Ingredient supplier Lonza is joining the high-stakes, fast-track business of discovering and commercializing a potential vaccine against the novel coronavirus, SARS-CoV-2.
Headquartered in Switzerland with a U.S. base in New Jersey, Lonza is partnering with Moderna, a clinical stage biotechnology company pioneering messenger RNA therapeutics and vaccines to bring about a larger-scale manufacture of vaccines and other next-generation medicines.
“We are very pleased to partner with Lonza, which shares our commitment to rapidly addressing this pandemic which has created a global health crisis,” said Stephane Bancel, CEO of Moderna. “This long-term strategic collaboration agreement will enable Moderna to accelerate, by 10 times, our manufacturing capacity.”
Lonza is renowned for supplying a small suite of high-quality branded ingredients to supplements and functional food manufacturers. These include Carnipure, a branded L-carnitine ingredient used for performance and infant nutrition applications; ResistAid, a larch arabinogalactan for immune health; and niacin, used for both supplement and pharmaceutical applications. In 2017, Lonza also acquired Capsugel Consumer Health & Nutrition, the leading capsule manufacturer.
“Lonza’s global presence and expertise are critical as we scale at unprecedented speed,” said Bancel. “Our common goal is to potentially enable manufacturing of up to 1 billion doses of mRNA-1273.”
The two companies announced a 10-year strategic collaboration agreement to scale up the manufacture of Moderna’s mRNA vaccine (mRNA-1273) against the novel coronavirus (SARS-CoV-2) and additional Moderna products in the future.
The vaccine is currently in Phase 1 trials but Moderna is moving extremely quickly (63 days from sequence selection to Phase 1 study dosing).
Moderna announced on April 27 that it submitted an Investigational New Drug (IND) application to the U.S. Food and Drug Administration (FDA) for Phase 2 and late-stage studies of mRNA-1273 if supported by safety data from the Phase 1 study.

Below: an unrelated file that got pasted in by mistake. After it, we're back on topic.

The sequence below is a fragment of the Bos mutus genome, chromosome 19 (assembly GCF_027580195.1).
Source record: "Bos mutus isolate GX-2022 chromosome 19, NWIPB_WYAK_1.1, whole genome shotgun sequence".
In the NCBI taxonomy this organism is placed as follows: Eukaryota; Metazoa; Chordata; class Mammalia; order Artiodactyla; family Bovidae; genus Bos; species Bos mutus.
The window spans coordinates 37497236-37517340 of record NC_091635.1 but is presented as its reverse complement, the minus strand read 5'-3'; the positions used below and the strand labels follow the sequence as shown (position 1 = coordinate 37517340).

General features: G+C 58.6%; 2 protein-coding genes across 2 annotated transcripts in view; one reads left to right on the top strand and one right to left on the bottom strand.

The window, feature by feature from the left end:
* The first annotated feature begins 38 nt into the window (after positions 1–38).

Under the terms of the agreement, the companies plan to establish manufacturing suites at Lonza’s facilities in the United States and Switzerland for the manufacture of mRNA-1273 at both sites. Technology transfer is expected to begin in June 2020, and the companies intend to manufacture the first batches of mRNA-1273 at Lonza U.S. in July 2020.
“The current pandemic illustrates the need to combine the best science with resilient supply chains that can scale,” said Albert M. Baehny, chairman and interim CEO of Lonza. “Moderna’s technology represents a significant opportunity to change the way we protect people against disease.”
The fast-track of manufacturing is not just for Moderna’s mRNA vaccine (mRNA-1273) against the SARS-CoV-2 coronavirus vaccine, but for as many as nine other vaccine candidates for other viruses. The agreement also extends to additional Moderna products in the future, depending on clinical trial results.
A portion of the funding for the establishment of manufacturing operations at Lonza U.S. is covered by Moderna’s contract with Biomedical Advanced Research and Development Authority (BARDA), part of the Office of the Assistant Secretary for Preparedness and Response within the U.S. Department of Health and Human Services, which was announced April 16.
BARDA will support late-stage clinical development programs of mRNA-1273. Lonza’s experience in scaling manufacturing of innovative medicines, including support for more than 50 commercial approvals across regulatory jurisdictions, will support Moderna for global supply.
Moderna has received initial feedback from the FDA on the design of the planned Phase 2 study, which is expected to begin in the second quarter of 2020. That study will evaluate the safety, reactogenicity and immunogenicity of two vaccinations of mRNA-1273 given 28 days apart. Each subject will be assigned to receive placebo, a 50 mcg or a 250 mcg dose at both vaccinations. The company intends to enroll 600 healthy participants across two cohorts of adults ages 18-55 years (n=300) and older adults ages 55 years and above (n=300). Participants will be followed through 12 months after the second vaccination.
Moderna’s mRNA-1273 is an mRNA vaccine against SARS-CoV-2 encoding for a prefusion stabilized form of the Spike (S) protein, which was selected by Moderna in collaboration with investigators from Vaccine Research Center (VRC) at the National Institute of Allergy and Infectious Diseases (NIAID), a part of the NIH.
The first clinical batch, which was funded by the Coalition for Epidemic Preparedness Innovations, was completed on Feb. 7, and underwent analytical testing. It was shipped to NIH on Feb. 24, 42 days from sequence selection. The first participant in the NIAID-led Phase 1 study of mRNA-1273 was dosed on March 16, 63 days from sequence selection to Phase 1 study dosing. A summary of the company’s work to date on SARS-CoV-2 can be found here.
Moderna scientists designed the company’s prophylactic vaccines modality to prevent infectious diseases. More than 1,400 participants have been enrolled in Moderna’s infectious disease vaccine clinical studies under health authorities in the U.S., Europe and Australia.
Clinical data demonstrate that Moderna’s proprietary vaccine technology has been generally well-tolerated and can elicit durable immune responses to viral antigens. Based on clinical experience across Phase 1 studies, the company designated prophylactic vaccines a core modality and is working to accelerate the development of its vaccine pipeline.